HADLEY TWP. — Considering the rural nature of Lapeer County, Lapeer County Animal Control responding to a call about loose livestock isn’t uncommon. A recent call, however, turned into more of an ordeal than anticipated when Animal Control ended up in possession of an entire herd of severely malnourished Black Angus cattle.
In February, a neighbor reported that a cow was loose on Stewart Road in Hadley Township. Upon investigation, Animal Control officers noticed that the herd of cattle at the home appeared to be underweight with inadequate food. After multiple contacts with the owner and chances to improve the conditions, a search warrant was obtained and as a result, Animal Control seized 31 cows from the property — a mission that took over six hours and a lot of people and patience.
“We got really lucky. We had an amazing team of people,” said Animal Control Chief Rachel Horton. “It was a rough, rough day.”
Due to the condition of the animals, she said, it was difficult to get them loaded up, as some would collapse after a few steps.
The animals were transported to a safe location provided by a generous donor — otherwise housing the animals would have cost $25 per head per day, said Horton, which would have cost roughly $23,000. Since their rescue, the cattle have been drinking around 600 gallons of water and consuming a round bale of hay daily. Of the original 31, 26 are still alive. Several were pregnant, as well, and are giving birth to calves that require special care — one of which was born during the recent ice storm.
On Friday, Lapeer County Prosecutor reported that Stephen Bossenberry was charged with one felony count of abandoning/cruelty to 10 or more animals, with a habitual offender third offense enhancement. The crime is punishable by up to four years in prison, a $5,000 fine and he may be ordered to not own animals.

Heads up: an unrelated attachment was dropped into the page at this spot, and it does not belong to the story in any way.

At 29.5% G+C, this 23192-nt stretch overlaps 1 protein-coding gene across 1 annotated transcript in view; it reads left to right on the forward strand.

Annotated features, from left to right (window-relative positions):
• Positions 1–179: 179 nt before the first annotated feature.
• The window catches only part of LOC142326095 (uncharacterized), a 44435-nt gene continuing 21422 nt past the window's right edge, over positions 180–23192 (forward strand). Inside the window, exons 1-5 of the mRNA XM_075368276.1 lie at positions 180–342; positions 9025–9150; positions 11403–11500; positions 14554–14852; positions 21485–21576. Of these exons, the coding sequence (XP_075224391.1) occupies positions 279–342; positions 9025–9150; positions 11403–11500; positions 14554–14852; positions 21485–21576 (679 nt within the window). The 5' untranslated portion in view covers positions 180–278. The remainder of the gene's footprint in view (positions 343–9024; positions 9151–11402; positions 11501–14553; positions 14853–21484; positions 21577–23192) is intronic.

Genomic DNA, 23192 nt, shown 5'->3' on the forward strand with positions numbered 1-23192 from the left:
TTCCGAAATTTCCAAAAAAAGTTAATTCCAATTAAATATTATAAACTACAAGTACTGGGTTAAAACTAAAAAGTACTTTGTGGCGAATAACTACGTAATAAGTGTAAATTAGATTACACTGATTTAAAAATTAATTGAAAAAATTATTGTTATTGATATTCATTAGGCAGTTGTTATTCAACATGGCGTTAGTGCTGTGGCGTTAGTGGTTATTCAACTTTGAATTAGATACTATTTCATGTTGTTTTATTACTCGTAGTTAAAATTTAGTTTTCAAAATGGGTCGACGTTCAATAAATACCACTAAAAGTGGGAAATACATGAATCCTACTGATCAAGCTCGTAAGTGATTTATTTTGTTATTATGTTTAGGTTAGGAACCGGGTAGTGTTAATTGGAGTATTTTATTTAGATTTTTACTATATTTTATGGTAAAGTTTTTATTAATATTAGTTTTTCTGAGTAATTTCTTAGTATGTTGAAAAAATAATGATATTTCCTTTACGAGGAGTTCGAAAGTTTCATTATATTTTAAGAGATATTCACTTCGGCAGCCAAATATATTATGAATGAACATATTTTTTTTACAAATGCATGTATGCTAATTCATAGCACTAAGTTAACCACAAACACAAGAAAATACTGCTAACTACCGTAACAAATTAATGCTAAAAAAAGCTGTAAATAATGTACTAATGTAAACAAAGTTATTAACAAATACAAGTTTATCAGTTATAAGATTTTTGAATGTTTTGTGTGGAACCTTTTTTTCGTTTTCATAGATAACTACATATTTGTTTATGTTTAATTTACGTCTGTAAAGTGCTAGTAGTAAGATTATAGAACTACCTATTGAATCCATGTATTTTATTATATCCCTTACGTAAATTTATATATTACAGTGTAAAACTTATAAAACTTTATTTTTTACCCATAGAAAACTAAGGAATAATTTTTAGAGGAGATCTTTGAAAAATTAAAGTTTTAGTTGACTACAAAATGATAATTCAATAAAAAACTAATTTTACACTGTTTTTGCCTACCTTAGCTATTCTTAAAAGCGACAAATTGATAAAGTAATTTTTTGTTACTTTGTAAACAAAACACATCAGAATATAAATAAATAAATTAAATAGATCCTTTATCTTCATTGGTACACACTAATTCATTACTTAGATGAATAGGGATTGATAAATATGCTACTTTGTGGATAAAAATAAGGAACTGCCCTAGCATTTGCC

Blossenberry’s two prior felony convictions in 2012 were out of Kent County for resisting and obstructing police officers.
“I’ve had a lot of people that reached out to me and said, ‘how can I help? What can I do?’” said Horton. “That was wonderful. I needed that.”
The owner surrendered the animals to the county, and will likely face charges related to their neglect. Due to the legal proceedings, Animal Control could not advertise the cattle for sale. Connections were made with local people who are known to be experienced with beef cattle, and bids were accepted for the herd. Horton opened eight sealed bids in front of the Board of Commissioners on Thursday, and the board opted to take the highest bid for the entire herd — $14,547.50. This amount will cover the costs the county has incurred for the care of the neglected animals.
The cattle were expected to be transferred to their new owner on Saturday, and Horton said she will be happy to close this challenging case.
“It’s not my normal case, and it’s not in my comfort zone,” she said. “But I’m grateful for everyone that was willing to help.”